Elmont Online—Highlighting Success thanks the many residents and friends of the Elmont community who participated in this year’s Black History Month Celebration. The sixth annual “Collaboration of Song and Spoken Word” once again fittingly took place at the Elmont Memorial Library, an outstanding public building and community center which, itself, is a shining example of what a forward-looking community can accomplish.
Mindful of the life and work of Dr. Carter G. Woodson, the Father of Black History, the event marked an occasion to reflect on the past, chronicle the present, and project to the future. As Dr. Woodson said, “Those who have no record of what their forebears have accomplished lose the inspiration which comes from the teaching of biography and history.” Echoing that notion of a continuing history, Sophia Vilceus, one of this year’s Round Table panelists and a sophomore at City College, remarked that from childhood, young blacks are “fed with this master narrative about what we’ve gone through as people in this country; the same story over and over again.” However, in expressing her thoughts on the night Barack Obama was elected President, she added, “…finally we have a new narrative to tell. We’re not taking away what happened, but we’re now moving forward without dwelling on the past…It’s an amazing feeling."
EoL’s Black History Month Committee, chaired by Allyson Phillips, put together a program that not only emphasized the black community’s shared history and rich culture, but also allowed for presenters and residents to touch upon the nuances of “being black,” as demonstrated by an audience member’s commented on the black clairvoyant experience and a poignant reading by Gotham Avenue teacher Terrence Lewis of Langston Hughes’s essay, “Last Whipping.”
Committee member Aubrey Phillips led a lively panel in a discussion of current topics, including the effects of the nation’s economic crisis on education and healthcare, the meaning derived from connecting to one’s heritage, and the election of President Barack Obama—does it “tip the balance” … are we in an era of post-racism? (See below for excerpts from the panel discussion.)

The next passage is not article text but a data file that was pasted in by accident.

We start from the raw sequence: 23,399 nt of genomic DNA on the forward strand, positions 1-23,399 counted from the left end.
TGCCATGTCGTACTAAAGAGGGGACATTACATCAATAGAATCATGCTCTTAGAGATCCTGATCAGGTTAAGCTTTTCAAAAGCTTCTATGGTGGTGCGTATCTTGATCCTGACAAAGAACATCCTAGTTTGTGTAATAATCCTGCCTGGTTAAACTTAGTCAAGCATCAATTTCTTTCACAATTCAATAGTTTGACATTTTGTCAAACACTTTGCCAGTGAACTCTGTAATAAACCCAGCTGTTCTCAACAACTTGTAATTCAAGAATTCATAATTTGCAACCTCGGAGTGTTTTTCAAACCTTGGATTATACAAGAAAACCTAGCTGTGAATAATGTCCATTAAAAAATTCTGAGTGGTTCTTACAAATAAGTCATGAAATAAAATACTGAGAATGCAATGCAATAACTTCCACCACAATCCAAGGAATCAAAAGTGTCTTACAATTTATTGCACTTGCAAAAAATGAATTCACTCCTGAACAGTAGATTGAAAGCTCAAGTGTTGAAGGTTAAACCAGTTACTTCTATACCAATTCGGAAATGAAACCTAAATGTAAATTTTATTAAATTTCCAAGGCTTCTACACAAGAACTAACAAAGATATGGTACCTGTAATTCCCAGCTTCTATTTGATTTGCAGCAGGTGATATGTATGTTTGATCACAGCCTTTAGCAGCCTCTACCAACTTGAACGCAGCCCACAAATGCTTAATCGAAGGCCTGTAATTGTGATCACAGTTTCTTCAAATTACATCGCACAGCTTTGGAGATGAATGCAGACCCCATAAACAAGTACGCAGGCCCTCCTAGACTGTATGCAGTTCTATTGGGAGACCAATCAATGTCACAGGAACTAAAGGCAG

The 2009 Dr. Carter G. Woodson Award was presented to Joyce Stowe (pictured above) , an Elmont resident, community leader and mother of four. Through her 40 years of community activism, Ms. Stowe has become a role model for others. Following Dr. Woodson’s belief about the pathway to conquering racism, EoL presents this prestigious annual award to focus on and educate the public about black contributions.
EoL’s Black History Month Celebration is “the premiere community event in Nassau County celebrating Black History, social justice and empowerment,” said Mrs. Phillips at the start of the Award Ceremony. She complimented Elmont’s young people for their volunteer contributions to the event: 2008 Elmont Memorial graduate Robert Anthony King’s service as award ceremony narrator; Chet Collins’s recitation of the Pledge of Allegiance and Jason Reese’s singing of the National Anthem, the presentation of the colors and singing of the Black National Anthem by members of Girl Scout Troop 1527, and the artwork contributed by elementary school students.
As part of the ceremony, Assemblyman Tom Alfano presented his 21st Assembly District Martin Luther King, Jr. Awards to, in the adult category, David Duchatellier, the initiator of the Haitian Children’s Food and Clothing Drive, and to three young people, Sage Bowen, Francis Mitra and Xavier Roberts, for their creativity in starting the online magazine ETHOS . For the Black History Month Celebration, Sage, a talented artist, painted a large portrait of President Barack Obama in acrylic and pen on cloth that was displayed throughout the afternoon.
Addressing the “spoken word,” Gotham Avenue’s Terry Lewis gave a spirited presentation, which included his reading of “Last Whipping,” one of Langston’s “Simple” stories. Originally written as a newspaper feature, the story is about personal change…after a young man’s misdeed causes heartache to his Aunt Lucy. After Aunt Lucy gives the teenager a whipping for giving away one of her hens, Simple says: “When people cares for you and cry for you, they can straighten out your soul.” Lewis then read a humorous poem of his own, titled, “My President Looks Like Me,” in which he declares he “understands his re-spon-sibil-ity” and ends with “the change I attempt is me.”
Elmont Memorial High School Principal John Capozzi focused attention on recent student and school accomplishments, announcing that Elmont Memorial was named a New York State “benchmark school” for its excellence in performance; student Winston Waters was named an Intel Science Talent Search semi-finalist—a first-ever honor for Elmont Memorial High School; and students attending a Model United Nations conference February 4-8 received 8 awards out of the 9 “committees” in which they participated.
The program highlighted the accomplishments of Elmont in song through a high school student actors’ performance of “Sit Down You’re Rockin’ the Boat” from the upcoming musical Guys and Dolls and the Sewanhaka District Chorus’s rendition of “John The Revelator,” both under the direction of Music Department Chair Eileen Kramer, and The Elmont Jazz Masters elementary students’ performance of Duke Ellington’s C Jam Blues, directed by Anthony Pino. The St. John University Voices of Victory choir, under the direction of Nigel Gretton, sang three pieces, Your Love Divine, No Defeat and Tribute to Those Gone Before Us.
The ’09 Black History Month Committee—Scott Cushing, Carol Parker Duncanson, Tania Lawes, Dr. Sydney McCalla, Allyson and Aubrey Phillips and Sandra Smith—thanks all those who made the sixth annual celebration a huge success.
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